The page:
@davepermen

you don’t know much about what microsoft really does currently, do you?

no, in that I’m not that interested so I don’t really read about it unless some news comes up about it.

My point wasn’t specific, just that there are bugs that can be in code that can be exploited that aren’t buffer overruns.

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davepermen 101 Feb 18, 2004 at 07:46

fact is that microsoft works on a base that dissallows fault at compiler, and even bether, language level.

they recompile xp with vs.net 2003 for sp2, to use all the best they have to by default dissallow all of them (and they still let all sort of patches that where manual in).

this is, why .net exist, and this is, why .net is the base of longhorn.

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baldurk 101 Feb 18, 2004 at 09:06

surely recompiling xp in .net will have some disadvantages?

plus of course I doubt you could simply patch xp, if there’s such a great change. Would MS not wait until they release longhorn, and release that compiled in .net? This means that everyone left using 2000 and XP will still be vulnerable. Maybe I’m missing something here.

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anubis 101 Feb 18, 2004 at 09:59

fact is that allthough i always install all patches and never got any virus infected mail i still get infected every once in a while. somehow windows seems less and less secure to me as they release more and more patches

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davepermen 101 Feb 18, 2004 at 10:31

@baldurk

surely recompiling xp in .net will have some disadvantages? plus of course I doubt you could simply patch xp, if there’s such a great change. Would MS not wait until they release longhorn, and release that compiled in .net? This means that everyone left using 2000 and XP will still be vulnerable. Maybe I’m missing something here.

it will be recompiled with vc.net 2003. that is a c++ compiler. it will not yet get managed (fully), and all. that will be longhorn, yes.

but xp will be recompiled with one of the best c++ compilers out there, wich can detect, and prevent, buffer overruns to be abused, and much more. he does detect tons of those wellknown bugs that programmers do that make such security holes possible, such as integer overruns, buffer overruns, and other stuff.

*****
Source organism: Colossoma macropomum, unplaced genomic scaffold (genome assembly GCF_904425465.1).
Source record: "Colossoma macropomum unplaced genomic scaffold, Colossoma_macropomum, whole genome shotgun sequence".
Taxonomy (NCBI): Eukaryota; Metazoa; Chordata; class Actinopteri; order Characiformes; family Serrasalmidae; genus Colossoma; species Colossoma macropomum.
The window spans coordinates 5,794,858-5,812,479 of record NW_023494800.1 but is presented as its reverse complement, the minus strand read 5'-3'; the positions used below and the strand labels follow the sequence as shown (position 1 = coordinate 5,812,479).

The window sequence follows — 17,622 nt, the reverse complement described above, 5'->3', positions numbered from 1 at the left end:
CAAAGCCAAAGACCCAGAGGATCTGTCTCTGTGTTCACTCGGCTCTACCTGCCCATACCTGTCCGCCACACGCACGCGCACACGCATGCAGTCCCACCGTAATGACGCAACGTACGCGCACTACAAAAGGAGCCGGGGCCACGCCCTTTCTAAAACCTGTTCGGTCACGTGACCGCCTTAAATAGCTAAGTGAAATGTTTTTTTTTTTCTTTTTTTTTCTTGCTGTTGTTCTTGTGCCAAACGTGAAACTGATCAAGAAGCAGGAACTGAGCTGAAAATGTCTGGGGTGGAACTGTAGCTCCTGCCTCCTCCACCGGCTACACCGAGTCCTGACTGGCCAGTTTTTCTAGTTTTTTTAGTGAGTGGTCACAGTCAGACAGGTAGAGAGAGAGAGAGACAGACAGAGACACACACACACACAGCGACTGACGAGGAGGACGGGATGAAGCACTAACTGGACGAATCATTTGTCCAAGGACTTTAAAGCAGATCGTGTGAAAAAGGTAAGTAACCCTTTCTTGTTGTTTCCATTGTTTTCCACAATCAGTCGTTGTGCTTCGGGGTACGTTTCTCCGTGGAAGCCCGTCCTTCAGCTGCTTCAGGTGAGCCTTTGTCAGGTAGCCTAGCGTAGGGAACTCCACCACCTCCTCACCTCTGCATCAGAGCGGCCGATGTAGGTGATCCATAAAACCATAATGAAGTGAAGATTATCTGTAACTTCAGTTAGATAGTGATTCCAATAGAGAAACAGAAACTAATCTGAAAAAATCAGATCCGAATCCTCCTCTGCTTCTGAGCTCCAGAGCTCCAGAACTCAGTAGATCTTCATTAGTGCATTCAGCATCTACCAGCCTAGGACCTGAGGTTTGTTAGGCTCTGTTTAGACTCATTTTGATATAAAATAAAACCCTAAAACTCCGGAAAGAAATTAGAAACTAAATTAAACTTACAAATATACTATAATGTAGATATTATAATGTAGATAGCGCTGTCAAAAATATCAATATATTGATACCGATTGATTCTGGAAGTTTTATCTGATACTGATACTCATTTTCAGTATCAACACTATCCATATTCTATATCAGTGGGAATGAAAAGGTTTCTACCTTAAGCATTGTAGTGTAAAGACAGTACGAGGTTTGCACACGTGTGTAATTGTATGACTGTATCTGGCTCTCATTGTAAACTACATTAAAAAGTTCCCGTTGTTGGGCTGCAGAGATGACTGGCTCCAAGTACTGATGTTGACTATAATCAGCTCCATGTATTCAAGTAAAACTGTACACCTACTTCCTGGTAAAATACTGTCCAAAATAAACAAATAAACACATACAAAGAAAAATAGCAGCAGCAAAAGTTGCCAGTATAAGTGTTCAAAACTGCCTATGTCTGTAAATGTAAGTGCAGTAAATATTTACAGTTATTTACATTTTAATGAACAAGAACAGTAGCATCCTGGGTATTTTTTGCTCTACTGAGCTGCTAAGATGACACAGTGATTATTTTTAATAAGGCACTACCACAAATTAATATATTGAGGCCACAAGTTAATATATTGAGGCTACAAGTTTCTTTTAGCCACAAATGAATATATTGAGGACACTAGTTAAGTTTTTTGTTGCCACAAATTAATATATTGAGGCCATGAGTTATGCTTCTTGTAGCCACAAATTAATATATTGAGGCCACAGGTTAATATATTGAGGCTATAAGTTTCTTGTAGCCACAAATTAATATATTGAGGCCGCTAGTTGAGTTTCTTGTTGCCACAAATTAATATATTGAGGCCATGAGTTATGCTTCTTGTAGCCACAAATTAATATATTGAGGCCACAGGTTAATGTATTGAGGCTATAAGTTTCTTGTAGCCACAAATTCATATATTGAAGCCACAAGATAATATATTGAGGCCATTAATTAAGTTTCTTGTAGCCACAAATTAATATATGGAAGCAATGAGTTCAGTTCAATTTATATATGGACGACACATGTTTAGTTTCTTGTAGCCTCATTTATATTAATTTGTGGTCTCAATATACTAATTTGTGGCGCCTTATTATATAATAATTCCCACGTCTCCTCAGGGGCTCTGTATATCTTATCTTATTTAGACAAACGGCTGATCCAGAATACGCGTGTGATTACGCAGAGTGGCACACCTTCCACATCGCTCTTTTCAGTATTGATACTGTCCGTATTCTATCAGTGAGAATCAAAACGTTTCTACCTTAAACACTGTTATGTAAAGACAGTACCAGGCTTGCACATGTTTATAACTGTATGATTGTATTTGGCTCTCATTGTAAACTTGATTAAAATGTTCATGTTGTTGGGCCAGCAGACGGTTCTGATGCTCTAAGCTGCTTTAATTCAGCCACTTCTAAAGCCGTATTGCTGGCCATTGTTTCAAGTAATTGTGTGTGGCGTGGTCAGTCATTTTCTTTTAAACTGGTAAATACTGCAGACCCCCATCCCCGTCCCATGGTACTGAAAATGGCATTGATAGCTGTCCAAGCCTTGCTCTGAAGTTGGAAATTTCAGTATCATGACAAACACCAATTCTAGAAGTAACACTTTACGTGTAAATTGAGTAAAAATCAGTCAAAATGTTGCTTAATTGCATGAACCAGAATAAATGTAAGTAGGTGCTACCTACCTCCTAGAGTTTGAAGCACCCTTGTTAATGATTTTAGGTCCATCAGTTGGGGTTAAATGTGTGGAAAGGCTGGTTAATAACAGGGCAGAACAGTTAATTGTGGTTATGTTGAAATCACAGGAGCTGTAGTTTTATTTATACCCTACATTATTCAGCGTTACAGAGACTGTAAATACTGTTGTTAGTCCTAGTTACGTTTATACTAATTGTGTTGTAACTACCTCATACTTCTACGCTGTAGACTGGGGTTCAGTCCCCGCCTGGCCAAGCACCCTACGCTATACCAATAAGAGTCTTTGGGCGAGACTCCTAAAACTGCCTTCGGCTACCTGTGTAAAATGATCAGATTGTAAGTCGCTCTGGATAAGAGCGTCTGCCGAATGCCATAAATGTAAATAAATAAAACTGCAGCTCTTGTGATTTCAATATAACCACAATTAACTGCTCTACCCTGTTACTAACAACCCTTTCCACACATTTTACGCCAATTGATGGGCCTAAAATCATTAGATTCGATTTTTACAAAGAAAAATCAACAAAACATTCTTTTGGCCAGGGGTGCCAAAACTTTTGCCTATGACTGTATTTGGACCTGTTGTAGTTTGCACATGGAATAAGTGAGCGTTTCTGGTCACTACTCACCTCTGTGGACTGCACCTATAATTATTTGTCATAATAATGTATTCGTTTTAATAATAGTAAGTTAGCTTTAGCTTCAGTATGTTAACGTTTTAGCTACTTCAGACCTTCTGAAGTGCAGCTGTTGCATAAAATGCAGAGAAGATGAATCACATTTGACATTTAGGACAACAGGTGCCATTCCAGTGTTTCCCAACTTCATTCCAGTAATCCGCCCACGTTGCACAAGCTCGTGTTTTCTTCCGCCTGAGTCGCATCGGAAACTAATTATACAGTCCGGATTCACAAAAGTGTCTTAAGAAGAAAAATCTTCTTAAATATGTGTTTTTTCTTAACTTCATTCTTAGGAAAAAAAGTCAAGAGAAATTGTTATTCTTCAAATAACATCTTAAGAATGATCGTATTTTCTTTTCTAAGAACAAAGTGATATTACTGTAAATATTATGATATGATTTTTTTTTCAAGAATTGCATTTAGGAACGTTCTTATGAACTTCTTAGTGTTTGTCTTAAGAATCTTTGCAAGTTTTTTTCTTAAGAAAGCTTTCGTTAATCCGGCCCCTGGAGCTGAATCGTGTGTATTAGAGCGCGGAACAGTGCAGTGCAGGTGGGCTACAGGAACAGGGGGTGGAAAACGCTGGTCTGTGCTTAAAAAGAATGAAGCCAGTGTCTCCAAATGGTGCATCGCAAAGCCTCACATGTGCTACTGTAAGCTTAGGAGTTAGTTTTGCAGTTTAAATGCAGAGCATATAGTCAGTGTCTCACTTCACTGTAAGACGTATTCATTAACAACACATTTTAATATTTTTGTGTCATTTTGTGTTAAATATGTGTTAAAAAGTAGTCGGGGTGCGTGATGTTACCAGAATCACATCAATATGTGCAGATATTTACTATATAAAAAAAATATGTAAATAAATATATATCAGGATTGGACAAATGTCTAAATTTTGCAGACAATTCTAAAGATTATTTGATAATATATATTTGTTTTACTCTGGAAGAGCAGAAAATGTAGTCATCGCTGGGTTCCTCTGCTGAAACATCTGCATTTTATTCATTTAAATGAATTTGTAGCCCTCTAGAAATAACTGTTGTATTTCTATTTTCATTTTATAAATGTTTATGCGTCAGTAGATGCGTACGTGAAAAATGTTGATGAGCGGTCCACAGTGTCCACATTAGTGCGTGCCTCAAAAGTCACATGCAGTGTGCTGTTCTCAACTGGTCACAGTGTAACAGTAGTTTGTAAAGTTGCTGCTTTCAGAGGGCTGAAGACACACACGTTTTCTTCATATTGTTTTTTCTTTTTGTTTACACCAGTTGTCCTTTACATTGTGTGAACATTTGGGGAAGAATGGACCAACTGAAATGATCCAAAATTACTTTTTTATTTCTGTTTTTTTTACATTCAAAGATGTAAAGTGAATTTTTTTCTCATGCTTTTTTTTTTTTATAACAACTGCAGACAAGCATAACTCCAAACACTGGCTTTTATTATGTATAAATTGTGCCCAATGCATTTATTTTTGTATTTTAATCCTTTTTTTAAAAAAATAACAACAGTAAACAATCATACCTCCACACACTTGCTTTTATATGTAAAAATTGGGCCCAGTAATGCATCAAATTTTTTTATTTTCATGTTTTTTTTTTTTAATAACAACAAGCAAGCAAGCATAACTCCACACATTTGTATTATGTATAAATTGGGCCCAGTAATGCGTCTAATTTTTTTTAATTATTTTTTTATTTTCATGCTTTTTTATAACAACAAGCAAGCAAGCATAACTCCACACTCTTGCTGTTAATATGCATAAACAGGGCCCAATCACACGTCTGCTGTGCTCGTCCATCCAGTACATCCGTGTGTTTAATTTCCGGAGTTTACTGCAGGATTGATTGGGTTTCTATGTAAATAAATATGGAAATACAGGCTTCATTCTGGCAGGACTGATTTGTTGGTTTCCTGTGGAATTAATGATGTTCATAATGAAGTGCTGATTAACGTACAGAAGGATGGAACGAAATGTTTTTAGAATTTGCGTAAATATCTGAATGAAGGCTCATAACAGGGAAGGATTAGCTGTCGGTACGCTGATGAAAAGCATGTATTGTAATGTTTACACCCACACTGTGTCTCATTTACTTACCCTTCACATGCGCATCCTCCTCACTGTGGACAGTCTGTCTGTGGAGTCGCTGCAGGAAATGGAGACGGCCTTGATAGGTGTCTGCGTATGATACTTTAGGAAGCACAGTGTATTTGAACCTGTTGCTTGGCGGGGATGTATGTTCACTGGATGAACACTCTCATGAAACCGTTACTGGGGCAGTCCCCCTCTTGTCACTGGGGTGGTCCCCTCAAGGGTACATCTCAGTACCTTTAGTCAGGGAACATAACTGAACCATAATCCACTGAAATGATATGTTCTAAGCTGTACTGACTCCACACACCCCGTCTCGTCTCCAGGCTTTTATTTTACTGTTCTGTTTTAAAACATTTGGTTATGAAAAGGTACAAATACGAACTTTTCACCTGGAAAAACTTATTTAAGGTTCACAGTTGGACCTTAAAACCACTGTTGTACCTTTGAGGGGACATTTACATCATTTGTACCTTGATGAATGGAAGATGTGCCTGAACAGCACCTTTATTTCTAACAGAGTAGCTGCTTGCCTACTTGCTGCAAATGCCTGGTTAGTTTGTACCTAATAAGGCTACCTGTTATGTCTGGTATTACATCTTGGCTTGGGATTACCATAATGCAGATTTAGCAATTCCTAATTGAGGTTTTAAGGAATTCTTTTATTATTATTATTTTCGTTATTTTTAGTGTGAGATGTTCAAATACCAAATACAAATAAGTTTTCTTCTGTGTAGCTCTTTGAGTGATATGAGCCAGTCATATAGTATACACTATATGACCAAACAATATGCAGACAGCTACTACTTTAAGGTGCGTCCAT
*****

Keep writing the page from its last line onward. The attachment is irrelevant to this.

if you set it to report everything as error, and get something to compile without error, then you have much saver code (if you enable all savety-settings as well:D), as any windows code ever was till now. by default. for the full os.

they don’t want to patch individual holes. they patch now their main fault that made such holes. their tools, the way they used c++, and all.

you miss much here, yes. but it’s understandable as it’s quite complex on whats really going on (and a lot of fuzz gets stated by tons of people who don’t have a clue.. even in magazines, on tv.. don’t need to mentoin the web, hehe:D)

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davepermen 101 Feb 18, 2004 at 10:34

@anubis

fact is that allthough i always install all patches and never got any virus infected mail i still get infected every once in a while. somehow windows seems less and less secure to me as they release more and more patches

first:
hm, never had that issue at all over the last years. i’m 100% save.. fun:D i’m about the only one, hehe..

second:
thats why they recompile windows xp completely. to prevent those patches that only fit one hole. they patched the compiler, and now fix all such holes at once.

more or less:D i wish them best luck at least. i had luck so far with them. my updates install automatically, i never really reboot the os (except some fuzzy drivers from third parties who messed stuff up and .. some funny programming expiriences i created:D)..

and my server has no attack at all since it’s online again (thats, since 2004..) and never had before..

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baldurk 101 Feb 18, 2004 at 11:43

to be honest, I only use linux because I prefer it’s general feel to windows. Yes, I’m less likely to be infected by a virus and/or exploit, but that’s a bonus rather than a reason to me.

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davepermen 101 Feb 18, 2004 at 12:11

well.. i can’t say much about that.. except i have a different opinion about what feels bether. i simply prefer an os that normally adopts fast to new stuff out. thats drivers, and such.

but then again, it’s just opinion.

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baldurk 101 Feb 19, 2004 at 09:17

that’s why I try not to suggest linux for the solution to any computer bugs. I don’t agree with the current movement to convert the desktop entirely to linux. I’d rather see linux as a more professional OS, as if we try to cater to the lowest common denominator, we get much of the problems windows has now. (I’m not saying that windows isn’t a professional OS, but it does have some niggles about it because it has to work for computer n00bs).

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anubis 101 Feb 19, 2004 at 11:28

X seems to be a little in the way of linux becoming a real desktop system. with the X core team disbanding i hope that we will see something new or at least some major improvements to X

http://freedesktop.org/

this for example looks quite promising